Human surfactant protein-c: Genetic homogeneity and expression in RDS; comparison with other species

Dimitris Hatzis, Gina Deiter, Daphne E. Demello, Joanna Floros

Research output: Contribution to journalArticle

23 Scopus citations

Abstract

Human surfactant protein C (SP-C) mRNA is detected early during fetal lung development before the differentiation of the type II cell and the need for surfactant. Later in life SP-C contributes to the surface-lowering properties of surfactant, as shown by several investigators. In this study we sequenced both coding and noncoding regions of 12 genomic SP-C clones from several human groups including RDS, whites, and black Nigerians, and examined the expression of SP-C in tissues from RDS and from non-RDS. The data showed that all clones had identical DNA sequences, not only within coding regions, consistent with previous observations, but also within intervening, 5' flanking, and 3' untranslated regions. Some differences from the previously published sequence were noted. The expression of SP-C in tissues from RDS and non-RDS as determined by tissue in situ hybridization was comparable between the two groups, suggesting that altered SP-C expression, the result of pretranslational regulatory abnormalities, is an unlikely contributor to the pathogenesis of RDS. In addition the results show, using genomic blot analysis, that a remarkable conservation within coding and 5' flanking but not within 3' untranslated sequences exists in all mammalian species examined. These data taken together suggest that strong evolutionary pressures have been exerted on SP-C to maintain conservation, not only among humans but also among species, which may underscore important roles of SP-C in as yet unknown developmental/functional lung processes.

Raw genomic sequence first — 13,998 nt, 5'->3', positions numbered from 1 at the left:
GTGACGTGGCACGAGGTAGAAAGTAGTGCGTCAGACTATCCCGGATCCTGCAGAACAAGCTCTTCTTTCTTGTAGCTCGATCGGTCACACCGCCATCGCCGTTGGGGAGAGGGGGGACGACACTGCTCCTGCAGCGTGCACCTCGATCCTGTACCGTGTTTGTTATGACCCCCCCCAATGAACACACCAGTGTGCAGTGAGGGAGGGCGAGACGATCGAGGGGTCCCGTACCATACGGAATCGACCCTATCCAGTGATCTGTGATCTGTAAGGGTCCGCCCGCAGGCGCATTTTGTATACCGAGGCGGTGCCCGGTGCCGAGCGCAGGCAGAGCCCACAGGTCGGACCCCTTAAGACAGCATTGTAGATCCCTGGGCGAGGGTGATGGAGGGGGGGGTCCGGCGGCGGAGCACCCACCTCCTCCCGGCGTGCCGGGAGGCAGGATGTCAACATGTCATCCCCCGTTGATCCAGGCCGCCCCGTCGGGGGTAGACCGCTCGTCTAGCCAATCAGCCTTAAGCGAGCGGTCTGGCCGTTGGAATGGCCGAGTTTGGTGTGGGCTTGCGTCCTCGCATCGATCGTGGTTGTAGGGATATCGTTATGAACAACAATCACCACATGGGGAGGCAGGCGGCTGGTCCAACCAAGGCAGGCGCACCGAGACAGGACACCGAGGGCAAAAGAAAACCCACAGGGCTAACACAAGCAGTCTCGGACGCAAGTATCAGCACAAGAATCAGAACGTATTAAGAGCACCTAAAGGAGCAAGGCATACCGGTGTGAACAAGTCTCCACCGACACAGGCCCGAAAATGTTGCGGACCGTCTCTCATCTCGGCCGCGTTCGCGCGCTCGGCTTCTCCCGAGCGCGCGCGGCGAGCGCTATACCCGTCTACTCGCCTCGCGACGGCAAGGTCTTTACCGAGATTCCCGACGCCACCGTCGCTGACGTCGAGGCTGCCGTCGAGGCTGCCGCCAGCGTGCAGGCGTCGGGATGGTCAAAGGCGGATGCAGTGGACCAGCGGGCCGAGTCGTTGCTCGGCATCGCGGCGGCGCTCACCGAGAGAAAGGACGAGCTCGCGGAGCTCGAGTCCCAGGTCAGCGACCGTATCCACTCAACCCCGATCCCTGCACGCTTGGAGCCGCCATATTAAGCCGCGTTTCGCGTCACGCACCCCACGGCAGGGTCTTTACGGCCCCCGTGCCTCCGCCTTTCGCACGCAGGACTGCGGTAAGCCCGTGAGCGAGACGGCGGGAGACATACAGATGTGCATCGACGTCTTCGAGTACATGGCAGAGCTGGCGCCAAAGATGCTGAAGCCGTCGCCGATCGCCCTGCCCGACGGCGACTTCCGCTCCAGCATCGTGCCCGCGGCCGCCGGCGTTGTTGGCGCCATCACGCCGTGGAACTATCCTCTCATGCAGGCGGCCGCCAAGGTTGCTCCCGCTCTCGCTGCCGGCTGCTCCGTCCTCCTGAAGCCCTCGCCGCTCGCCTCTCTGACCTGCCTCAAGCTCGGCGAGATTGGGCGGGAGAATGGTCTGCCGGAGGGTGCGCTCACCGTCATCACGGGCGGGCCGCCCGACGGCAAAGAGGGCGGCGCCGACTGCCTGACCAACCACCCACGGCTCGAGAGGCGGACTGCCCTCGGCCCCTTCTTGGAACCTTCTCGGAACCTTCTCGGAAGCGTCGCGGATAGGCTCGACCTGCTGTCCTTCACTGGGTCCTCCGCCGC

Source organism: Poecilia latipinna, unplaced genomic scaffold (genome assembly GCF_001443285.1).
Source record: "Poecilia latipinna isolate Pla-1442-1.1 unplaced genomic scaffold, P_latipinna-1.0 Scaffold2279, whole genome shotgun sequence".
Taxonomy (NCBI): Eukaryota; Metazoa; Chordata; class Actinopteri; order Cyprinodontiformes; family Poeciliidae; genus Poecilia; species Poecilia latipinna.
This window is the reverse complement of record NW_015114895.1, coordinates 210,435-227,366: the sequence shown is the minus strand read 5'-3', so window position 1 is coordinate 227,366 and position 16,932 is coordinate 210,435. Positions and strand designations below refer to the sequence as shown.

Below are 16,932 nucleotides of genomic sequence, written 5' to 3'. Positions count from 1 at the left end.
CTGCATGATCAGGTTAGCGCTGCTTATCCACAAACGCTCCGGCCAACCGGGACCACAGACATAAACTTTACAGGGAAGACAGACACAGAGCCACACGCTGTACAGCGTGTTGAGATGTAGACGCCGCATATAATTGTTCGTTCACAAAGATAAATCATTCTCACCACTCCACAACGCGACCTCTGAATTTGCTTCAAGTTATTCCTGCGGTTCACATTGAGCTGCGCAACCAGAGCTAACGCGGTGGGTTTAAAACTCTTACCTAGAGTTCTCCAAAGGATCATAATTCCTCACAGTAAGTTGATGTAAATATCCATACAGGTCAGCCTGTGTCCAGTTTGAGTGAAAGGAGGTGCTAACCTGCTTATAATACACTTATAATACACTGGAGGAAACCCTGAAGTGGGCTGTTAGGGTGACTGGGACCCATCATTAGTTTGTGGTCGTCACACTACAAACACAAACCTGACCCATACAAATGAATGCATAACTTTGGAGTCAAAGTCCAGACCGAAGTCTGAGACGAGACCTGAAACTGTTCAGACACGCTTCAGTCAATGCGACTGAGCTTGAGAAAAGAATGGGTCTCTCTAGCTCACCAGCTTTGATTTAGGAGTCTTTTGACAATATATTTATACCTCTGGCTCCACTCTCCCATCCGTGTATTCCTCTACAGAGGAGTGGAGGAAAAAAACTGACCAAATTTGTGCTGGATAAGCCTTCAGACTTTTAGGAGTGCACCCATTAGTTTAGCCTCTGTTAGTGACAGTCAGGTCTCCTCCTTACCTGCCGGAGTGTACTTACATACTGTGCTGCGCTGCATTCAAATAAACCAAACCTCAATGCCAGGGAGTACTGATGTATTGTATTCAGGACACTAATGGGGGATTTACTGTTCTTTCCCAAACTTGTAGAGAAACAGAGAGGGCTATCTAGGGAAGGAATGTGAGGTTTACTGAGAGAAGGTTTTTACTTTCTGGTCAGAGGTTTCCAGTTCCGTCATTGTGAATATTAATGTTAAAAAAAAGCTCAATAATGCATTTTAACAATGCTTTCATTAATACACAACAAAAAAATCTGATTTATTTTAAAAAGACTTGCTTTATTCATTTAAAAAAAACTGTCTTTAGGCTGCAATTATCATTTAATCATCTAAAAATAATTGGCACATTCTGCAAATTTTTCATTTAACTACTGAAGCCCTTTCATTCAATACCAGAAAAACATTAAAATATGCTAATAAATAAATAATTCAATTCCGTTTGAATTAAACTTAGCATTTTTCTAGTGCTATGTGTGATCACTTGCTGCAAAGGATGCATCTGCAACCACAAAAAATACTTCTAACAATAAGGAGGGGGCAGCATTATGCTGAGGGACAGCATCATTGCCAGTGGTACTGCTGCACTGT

Original languageEnglish (US)
Pages (from-to)57-72
Number of pages16
JournalExperimental Lung Research
Volume20
Issue number1
DOIs
StatePublished - Jan 1 1994

All Science Journal Classification (ASJC) codes

  • Molecular Biology
  • Pulmonary and Respiratory Medicine
  • Clinical Biochemistry

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